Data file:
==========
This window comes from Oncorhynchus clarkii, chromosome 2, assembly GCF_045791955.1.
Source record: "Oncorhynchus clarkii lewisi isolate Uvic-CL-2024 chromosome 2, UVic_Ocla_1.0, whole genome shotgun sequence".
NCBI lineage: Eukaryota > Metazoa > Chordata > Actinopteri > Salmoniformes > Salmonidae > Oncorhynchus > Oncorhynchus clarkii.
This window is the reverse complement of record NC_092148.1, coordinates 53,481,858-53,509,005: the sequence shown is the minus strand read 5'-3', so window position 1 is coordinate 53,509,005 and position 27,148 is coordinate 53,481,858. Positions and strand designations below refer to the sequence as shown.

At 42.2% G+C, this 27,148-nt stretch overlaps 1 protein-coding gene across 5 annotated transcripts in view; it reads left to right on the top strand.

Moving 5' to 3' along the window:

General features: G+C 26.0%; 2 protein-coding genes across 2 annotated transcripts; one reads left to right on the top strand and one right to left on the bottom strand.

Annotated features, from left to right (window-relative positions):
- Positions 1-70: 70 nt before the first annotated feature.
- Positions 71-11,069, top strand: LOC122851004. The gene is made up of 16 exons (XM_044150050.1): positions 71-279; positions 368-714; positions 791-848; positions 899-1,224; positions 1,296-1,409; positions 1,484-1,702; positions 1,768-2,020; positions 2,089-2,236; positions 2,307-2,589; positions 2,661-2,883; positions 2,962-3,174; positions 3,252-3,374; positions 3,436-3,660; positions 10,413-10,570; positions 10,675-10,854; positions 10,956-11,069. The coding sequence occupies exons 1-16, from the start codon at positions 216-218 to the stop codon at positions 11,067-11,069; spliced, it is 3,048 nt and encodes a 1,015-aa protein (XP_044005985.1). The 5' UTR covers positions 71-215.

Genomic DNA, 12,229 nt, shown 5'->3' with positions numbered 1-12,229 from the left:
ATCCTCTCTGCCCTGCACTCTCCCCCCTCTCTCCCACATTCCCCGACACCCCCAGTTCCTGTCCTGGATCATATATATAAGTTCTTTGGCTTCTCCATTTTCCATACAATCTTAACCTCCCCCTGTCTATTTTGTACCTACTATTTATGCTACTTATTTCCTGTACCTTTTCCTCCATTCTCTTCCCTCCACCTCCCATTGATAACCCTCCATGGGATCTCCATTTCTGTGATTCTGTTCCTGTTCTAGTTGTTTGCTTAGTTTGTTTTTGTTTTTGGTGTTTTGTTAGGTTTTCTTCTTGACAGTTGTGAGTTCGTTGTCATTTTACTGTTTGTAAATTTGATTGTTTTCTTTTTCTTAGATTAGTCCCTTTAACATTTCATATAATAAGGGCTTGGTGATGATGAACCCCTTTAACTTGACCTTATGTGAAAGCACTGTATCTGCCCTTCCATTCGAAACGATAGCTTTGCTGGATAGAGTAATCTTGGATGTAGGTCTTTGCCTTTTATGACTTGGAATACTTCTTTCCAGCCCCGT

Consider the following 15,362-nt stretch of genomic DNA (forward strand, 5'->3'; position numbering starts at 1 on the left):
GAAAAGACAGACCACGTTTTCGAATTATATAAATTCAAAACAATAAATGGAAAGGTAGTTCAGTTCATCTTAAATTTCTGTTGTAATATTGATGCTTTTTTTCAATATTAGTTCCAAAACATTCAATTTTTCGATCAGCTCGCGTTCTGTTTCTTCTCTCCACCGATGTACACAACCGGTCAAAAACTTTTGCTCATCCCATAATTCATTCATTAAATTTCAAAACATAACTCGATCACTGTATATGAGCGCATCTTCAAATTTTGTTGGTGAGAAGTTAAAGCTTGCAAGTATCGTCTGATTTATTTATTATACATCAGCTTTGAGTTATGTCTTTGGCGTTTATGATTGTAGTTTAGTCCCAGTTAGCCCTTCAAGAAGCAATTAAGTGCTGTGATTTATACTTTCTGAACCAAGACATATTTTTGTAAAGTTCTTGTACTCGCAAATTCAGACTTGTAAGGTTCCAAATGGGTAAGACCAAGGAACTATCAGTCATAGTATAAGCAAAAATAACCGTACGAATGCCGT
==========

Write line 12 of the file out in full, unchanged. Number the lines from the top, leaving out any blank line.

ATCCTCTCTGCCCTGCACTCTCCCCCCTCTCTCCCACATTCCCCGACACCCCCAGTTCCTGTCCTGGATCATATATATAAGTTCTTTGGCTTCTCCATTTTCCATACAATCTTAACCTCCCCCTGTCTATTTTGTACCTACTATTTATGCTACTTATTTCCTGTACCTTTTCCTCCATTCTCTTCCCTCCACCTCCCATTGATAACCCTCCATGGGATCTCCATTTCTGTGATTCTGTTCCTGTTCTAGTTGTTTGCTTAGTTTGTTTTTGTTTTTGGTGTTTTGTTAGGTTTTCTTCTTGACAGTTGTGAGTTCGTTGTCATTTTACTGTTTGTAAATTTGATTGTTTTCTTTTTCTTAGATTAGTCCCTTTAACATTTCATATAATAAGGGCTTGGTGATGATGAACCCCTTTAACTTGACCTTATGTGAAAGCACTGTATCTGCCCTTCCATTCGAAACGATAGCTTTGCTGGATAGAGTAATCTTGGATGTAGGTCTTTGCCTTTTATGACTTGGAATACTTCTTTCCAGCCCCGT